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Cassinelli v. Humphrey Co.

December 31, 1919

PIETRO CASSINELLI, APPELLANT, V. HUMPHREY SUPPLY COMPANY (A CORPORATION), RESPONDENT.


Appeal from Second Judicial District Court, Washoe County; R. C. Stoddard, Judge.

Mack & Green (A. F. Lasher, of Counsel), for Appellant.

Cheney, Downer, Price & Hawkins, for Respondent.

By the Court, Ducker, J.:

The appellant, who was plaintiff in the court below, brought his action against the Humphrey Supply Company to recover the unpaid purchase price of 296 5/6 tons of hay. The complaint alleges that at the time of the sale the hay was in a deliverable condition, and was

[43 Nev. 208, Page 213]

agreed to be delivered and was delivered in the stack at and where the same was then stacked, and nothing remained to be done with reference thereto to pass the title to defendant, and it was the intention of plaintiff and defendant to pass the title to the hay by agreement, and that the title did thereby pass from plaintiff to defendant. It is also alleged that no part of the purchase price of said hay has been paid except the sum of $500, and the remainder of the purchase price of the hay, the sum of $2,468.33 is due, owing, and unpaid. All of these allegations are denied in the answer except the payment of the sum of $500, and in the counter-claim the return of this sum is demanded.

The answer also alleged the following agreement in writing.

“No. 964.

“Humphrey Supply Company.

“Dec. 1st, 1916.

“Bought of Peter Cassinelli the following. I have sold all of my hay to Humphrey Supply Co., except about thirty tons at Ten Dollars per ton to be measured by same rule as sold to Nevada Packing one year ago, to be fed by P. Cassinelli free or we can feed ourselves, Cassinelli to furnish team and wagons.

“The above hay to be delivered at once when measured and I hereby acknowledge receipt of $500.

“His mark X Peter Cassinelli,

“Seller.

“H. L. Nichols,

“Buyer.

“W. E. Fuhrman.”

On the issues thus made the trial court found that on December 2, 1916, all the hay referred to in this action was consumed by fire and destroyed; that at the time the hay was so burned and destroyed all of said hay was owned and in the possession of the plaintiff herein; that the hay in the stacks was not in a deliverable condition at the time it was burned, and had not been delivered to, or accepted by, the defendant; that the terms of said written agreement had not been complied with

[43 Nev. 208, Page 214]

at the time the hay was burned; that the title to the hay or any of the hay referred to did not pass from the plaintiff to the defendant.

From the judgment rendered in favor of defendant and an order denying a motion for a new trial this appeal is taken.

A number of errors are assigned by appellant, and the principal one is that the court erred in finding that the hay in the stacks was not in a deliverable condition at the time it was sold, and had not been accepted by the defendant, and that the title had not passed from the plaintiff to defendant. It is insisted that such finding is not sustained by the evidence. On the other hand, respondent contends that the facts found are not reviewable here because they were found on a conflict of the evidence; and the only question we can consider in reference thereto is whether the conclusion that the title to the hay did not pass is a correct conclusion of law to be drawn from the facts found by the trial court.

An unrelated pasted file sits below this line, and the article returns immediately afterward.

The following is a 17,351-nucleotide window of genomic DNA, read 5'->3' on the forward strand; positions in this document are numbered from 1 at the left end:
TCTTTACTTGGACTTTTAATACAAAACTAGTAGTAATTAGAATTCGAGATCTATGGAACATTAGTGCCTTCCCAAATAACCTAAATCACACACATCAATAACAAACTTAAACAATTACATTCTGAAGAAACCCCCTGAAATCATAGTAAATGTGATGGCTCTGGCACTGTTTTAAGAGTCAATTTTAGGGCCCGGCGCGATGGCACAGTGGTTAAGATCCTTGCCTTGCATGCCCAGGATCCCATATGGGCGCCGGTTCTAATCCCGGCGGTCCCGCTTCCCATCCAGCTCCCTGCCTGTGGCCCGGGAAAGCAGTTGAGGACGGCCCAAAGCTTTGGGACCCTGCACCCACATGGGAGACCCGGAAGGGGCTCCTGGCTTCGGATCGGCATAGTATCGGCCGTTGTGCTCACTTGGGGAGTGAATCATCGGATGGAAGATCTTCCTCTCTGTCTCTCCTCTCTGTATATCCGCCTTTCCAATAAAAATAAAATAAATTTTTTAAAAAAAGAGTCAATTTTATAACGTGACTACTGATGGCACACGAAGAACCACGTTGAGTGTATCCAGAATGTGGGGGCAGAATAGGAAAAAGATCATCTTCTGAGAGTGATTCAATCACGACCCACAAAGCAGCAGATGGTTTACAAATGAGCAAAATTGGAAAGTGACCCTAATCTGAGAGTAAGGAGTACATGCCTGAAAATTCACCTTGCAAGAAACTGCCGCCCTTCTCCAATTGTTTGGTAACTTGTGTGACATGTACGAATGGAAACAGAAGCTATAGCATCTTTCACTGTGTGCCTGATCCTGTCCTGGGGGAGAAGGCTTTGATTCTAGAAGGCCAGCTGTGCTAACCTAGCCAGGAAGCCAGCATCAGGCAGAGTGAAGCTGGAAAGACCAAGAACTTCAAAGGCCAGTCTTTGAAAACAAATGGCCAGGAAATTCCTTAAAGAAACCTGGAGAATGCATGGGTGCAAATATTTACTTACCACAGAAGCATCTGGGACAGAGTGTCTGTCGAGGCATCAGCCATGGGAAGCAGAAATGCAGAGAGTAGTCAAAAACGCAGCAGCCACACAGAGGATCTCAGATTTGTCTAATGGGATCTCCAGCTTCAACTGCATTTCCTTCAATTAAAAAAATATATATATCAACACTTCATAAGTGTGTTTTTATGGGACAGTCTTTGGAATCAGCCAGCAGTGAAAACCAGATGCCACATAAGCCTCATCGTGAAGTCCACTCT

1, 2. If there is a substantial conflict of the material evidence upon which the finding rests, this contention may be admitted. The question of whether the title passed depends entirely upon the intention of the parties, if the goods were specific and ascertained goods.

“If the intention is to be determined mainly from a construction of written instruments, the legal effect of which is for the court, and uncontradicted evidence, it is one for the courts.” 24 R. C. L. sec. 275.

“The question is essentially one of fact; and though if the whole contract of the parties is reduced to writing this question is determined by the court, as also if the facts are so clear as to justify but one conclusion.” Williston on Sales, sec. 262.

If the question is one for the court, either by reason of the construction of a written instrument or undisputed facts, this court is not bound by the findings or conclusions of the lower court, but may draw its own conclusion as to the legal effect of the written instrument or other evidence. 3 Cyc. p. 347.

The inquiry arises, therefore, as to how far the finding

[43 Nev. 208, Page 215]

of the court is based upon conflicting evidence, and necessitates a ...


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